Phishing For Gift Cards
Updated: Mar 24
Scammers are continuing to find new and complex ways to steal your hard-earned money, even when it comes to exposing the most vulnerable in our society to the current pandemic. A scam that is picking up a lot of steam recently is a spin-off of the gift card scam. Here is how it works:
The scam starts off with receiving an email stating that your credit card was charged $400 (or any other amount in that ballpark) for extended computer services. This email could look very real and may even appear it came from a legitimate company or website.
There is a note in the email that states if you do not want the services, please call the 800 number for a refund. The victim calls the number and the person on the other line claims they will give you an instant refund to your bank account, but you must first log in to your bank so they can make a connection with their bank (They throw out a name like TD or Chase to make it sound more legitimate). They also ask that you allow them to see your screen by giving you a link to a legitimate sounding website that you have to put a code into. Once they see your screen they tell you they are making the connection from their bank to your bank and you will see your screen go black momentarily. Once they block you from seeing your screen, they change the website code of your bank (this is very easy to do) to make it appear they have completed the transfer to you.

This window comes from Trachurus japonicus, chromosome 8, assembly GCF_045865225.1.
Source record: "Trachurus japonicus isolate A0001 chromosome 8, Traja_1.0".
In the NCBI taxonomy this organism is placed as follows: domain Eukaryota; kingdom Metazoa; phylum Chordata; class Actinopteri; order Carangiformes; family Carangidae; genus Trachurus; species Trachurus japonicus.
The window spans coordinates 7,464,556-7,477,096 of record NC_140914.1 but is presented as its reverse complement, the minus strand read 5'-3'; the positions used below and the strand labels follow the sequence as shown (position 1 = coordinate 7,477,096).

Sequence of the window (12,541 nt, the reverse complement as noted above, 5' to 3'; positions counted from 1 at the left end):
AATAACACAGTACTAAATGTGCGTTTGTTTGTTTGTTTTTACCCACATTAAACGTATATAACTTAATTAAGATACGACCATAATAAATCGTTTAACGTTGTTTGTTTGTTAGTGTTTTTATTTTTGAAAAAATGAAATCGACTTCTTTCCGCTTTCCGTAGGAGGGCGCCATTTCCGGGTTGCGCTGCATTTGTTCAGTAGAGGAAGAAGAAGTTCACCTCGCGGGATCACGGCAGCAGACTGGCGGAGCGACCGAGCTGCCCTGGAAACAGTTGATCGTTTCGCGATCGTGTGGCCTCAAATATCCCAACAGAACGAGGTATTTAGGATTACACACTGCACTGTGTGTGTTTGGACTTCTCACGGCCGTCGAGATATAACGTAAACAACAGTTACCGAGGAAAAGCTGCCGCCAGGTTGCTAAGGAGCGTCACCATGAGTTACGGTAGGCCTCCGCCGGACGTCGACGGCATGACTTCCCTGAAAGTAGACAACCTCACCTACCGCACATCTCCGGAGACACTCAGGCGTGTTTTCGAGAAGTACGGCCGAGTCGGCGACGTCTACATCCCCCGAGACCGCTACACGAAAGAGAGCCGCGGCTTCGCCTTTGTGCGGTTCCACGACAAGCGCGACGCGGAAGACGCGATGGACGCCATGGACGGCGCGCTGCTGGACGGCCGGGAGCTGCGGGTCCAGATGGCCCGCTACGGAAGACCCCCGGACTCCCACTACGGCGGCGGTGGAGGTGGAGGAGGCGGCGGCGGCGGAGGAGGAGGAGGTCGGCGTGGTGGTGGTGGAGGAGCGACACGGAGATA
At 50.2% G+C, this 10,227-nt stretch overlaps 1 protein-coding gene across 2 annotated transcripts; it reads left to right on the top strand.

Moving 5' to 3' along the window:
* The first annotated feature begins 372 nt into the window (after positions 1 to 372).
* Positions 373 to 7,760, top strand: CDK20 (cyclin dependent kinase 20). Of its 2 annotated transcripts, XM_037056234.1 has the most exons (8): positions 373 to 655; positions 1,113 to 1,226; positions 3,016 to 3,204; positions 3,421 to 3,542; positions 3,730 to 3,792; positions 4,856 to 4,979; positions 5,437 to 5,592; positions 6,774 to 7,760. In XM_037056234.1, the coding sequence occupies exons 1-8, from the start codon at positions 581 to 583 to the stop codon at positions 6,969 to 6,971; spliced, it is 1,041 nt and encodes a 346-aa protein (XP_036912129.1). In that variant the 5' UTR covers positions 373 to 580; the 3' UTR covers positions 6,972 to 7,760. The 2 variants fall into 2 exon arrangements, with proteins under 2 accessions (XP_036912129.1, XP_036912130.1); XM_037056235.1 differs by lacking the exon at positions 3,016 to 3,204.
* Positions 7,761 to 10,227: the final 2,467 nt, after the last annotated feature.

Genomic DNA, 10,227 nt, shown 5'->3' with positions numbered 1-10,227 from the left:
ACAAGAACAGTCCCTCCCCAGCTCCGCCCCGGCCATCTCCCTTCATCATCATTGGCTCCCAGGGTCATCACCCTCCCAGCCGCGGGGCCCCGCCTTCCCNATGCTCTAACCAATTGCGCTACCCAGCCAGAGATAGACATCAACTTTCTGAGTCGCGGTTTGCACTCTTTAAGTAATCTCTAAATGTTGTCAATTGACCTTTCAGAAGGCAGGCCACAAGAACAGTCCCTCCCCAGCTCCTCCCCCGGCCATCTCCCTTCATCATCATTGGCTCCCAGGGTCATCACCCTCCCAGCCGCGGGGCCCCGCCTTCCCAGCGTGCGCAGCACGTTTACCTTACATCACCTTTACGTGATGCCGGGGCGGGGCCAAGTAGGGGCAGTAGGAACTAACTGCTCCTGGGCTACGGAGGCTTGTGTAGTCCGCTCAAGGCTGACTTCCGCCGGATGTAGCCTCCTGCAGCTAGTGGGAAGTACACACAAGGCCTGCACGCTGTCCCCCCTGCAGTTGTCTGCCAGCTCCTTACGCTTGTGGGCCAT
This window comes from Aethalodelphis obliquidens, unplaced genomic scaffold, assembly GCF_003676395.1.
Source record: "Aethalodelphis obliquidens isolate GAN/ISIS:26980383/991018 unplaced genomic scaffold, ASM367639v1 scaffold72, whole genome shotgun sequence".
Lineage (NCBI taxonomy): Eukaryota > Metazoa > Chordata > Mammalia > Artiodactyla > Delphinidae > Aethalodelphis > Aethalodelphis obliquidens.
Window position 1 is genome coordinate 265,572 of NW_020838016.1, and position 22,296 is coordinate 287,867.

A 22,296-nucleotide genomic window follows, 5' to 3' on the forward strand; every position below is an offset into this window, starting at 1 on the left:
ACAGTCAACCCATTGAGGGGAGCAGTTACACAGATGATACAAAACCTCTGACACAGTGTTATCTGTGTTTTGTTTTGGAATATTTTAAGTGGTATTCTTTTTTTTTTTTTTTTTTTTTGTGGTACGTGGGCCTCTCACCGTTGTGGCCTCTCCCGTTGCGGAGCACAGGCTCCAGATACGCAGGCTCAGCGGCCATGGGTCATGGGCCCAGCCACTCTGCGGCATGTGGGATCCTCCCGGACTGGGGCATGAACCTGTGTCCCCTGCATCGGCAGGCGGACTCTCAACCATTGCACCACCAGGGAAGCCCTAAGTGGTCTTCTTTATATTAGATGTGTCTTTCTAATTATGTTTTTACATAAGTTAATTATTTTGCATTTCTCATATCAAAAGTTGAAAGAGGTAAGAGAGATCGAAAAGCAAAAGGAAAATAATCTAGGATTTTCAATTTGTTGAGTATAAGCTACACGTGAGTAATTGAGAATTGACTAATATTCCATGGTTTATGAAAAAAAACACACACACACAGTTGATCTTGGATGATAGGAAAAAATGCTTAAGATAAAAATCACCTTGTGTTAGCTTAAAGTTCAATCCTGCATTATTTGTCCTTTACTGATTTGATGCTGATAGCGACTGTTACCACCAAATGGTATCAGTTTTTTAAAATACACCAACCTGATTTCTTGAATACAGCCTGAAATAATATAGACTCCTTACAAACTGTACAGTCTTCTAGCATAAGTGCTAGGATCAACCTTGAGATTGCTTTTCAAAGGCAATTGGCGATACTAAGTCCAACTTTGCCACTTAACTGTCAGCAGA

The scam starts here, where they claim they made a huge mistake and put in an extra 0 and instead of sending you $400, they sent $4,000 and their bank account is now frozen. They sound panicked and say they will lose their job if you don’t help them. The way they want you to help them is by going out to Target, or Best Buy and buying gift cards in the amount of $3,600 – the “overpayment” they made to you. Once you have the cards you give them the numbers and pins and they now can sell these on the black market. Once you log back into your bank, you will see the code they changed reverts back to the actual amount in your account and you have just been scammed out of $3,600.
PLEASE do not connect your computer with anyone, share credit card or bank info, or even respond to an email, pop-up on the internet, or phone call that seems even remotely off. Only provide sensitive information when you initiate a call to either your credit card company using the phone number on the back of your card, or your local bank using they published phone number. Here is a list of other scams to be aware of